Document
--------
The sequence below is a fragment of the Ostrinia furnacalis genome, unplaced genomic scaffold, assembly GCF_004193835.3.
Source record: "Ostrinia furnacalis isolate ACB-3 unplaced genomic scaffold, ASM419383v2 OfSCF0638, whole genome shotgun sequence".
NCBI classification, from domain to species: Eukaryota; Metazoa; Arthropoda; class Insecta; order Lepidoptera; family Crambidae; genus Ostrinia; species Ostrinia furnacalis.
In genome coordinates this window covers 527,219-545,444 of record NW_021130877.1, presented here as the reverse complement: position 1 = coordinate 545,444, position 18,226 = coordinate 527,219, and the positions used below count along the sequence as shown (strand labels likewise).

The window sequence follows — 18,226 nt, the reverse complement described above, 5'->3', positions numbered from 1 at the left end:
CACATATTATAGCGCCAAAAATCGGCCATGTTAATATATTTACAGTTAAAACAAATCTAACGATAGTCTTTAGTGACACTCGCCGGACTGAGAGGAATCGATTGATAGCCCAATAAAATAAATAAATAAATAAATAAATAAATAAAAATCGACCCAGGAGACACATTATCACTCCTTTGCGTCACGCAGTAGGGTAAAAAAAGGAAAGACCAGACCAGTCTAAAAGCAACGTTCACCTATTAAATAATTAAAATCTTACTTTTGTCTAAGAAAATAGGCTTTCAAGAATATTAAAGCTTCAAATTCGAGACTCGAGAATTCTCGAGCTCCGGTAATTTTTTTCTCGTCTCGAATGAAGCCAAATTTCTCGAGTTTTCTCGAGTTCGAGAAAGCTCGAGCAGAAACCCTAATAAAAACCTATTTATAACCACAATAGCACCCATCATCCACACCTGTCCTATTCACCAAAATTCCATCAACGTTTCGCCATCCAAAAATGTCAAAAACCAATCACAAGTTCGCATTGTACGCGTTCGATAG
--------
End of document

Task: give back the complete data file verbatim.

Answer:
The sequence below is a fragment of the Ostrinia furnacalis genome, unplaced genomic scaffold, assembly GCF_004193835.3.
Source record: "Ostrinia furnacalis isolate ACB-3 unplaced genomic scaffold, ASM419383v2 OfSCF0638, whole genome shotgun sequence".
NCBI classification, from domain to species: Eukaryota; Metazoa; Arthropoda; class Insecta; order Lepidoptera; family Crambidae; genus Ostrinia; species Ostrinia furnacalis.
In genome coordinates this window covers 527,219-545,444 of record NW_021130877.1, presented here as the reverse complement: position 1 = coordinate 545,444, position 18,226 = coordinate 527,219, and the positions used below count along the sequence as shown (strand labels likewise).

The window sequence follows — 18,226 nt, the reverse complement described above, 5'->3', positions numbered from 1 at the left end:
CACATATTATAGCGCCAAAAATCGGCCATGTTAATATATTTACAGTTAAAACAAATCTAACGATAGTCTTTAGTGACACTCGCCGGACTGAGAGGAATCGATTGATAGCCCAATAAAATAAATAAATAAATAAATAAATAAATAAAAATCGACCCAGGAGACACATTATCACTCCTTTGCGTCACGCAGTAGGGTAAAAAAAGGAAAGACCAGACCAGTCTAAAAGCAACGTTCACCTATTAAATAATTAAAATCTTACTTTTGTCTAAGAAAATAGGCTTTCAAGAATATTAAAGCTTCAAATTCGAGACTCGAGAATTCTCGAGCTCCGGTAATTTTTTTCTCGTCTCGAATGAAGCCAAATTTCTCGAGTTTTCTCGAGTTCGAGAAAGCTCGAGCAGAAACCCTAATAAAAACCTATTTATAACCACAATAGCACCCATCATCCACACCTGTCCTATTCACCAAAATTCCATCAACGTTTCGCCATCCAAAAATGTCAAAAACCAATCACAAGTTCGCATTGTACGCGTTCGATAG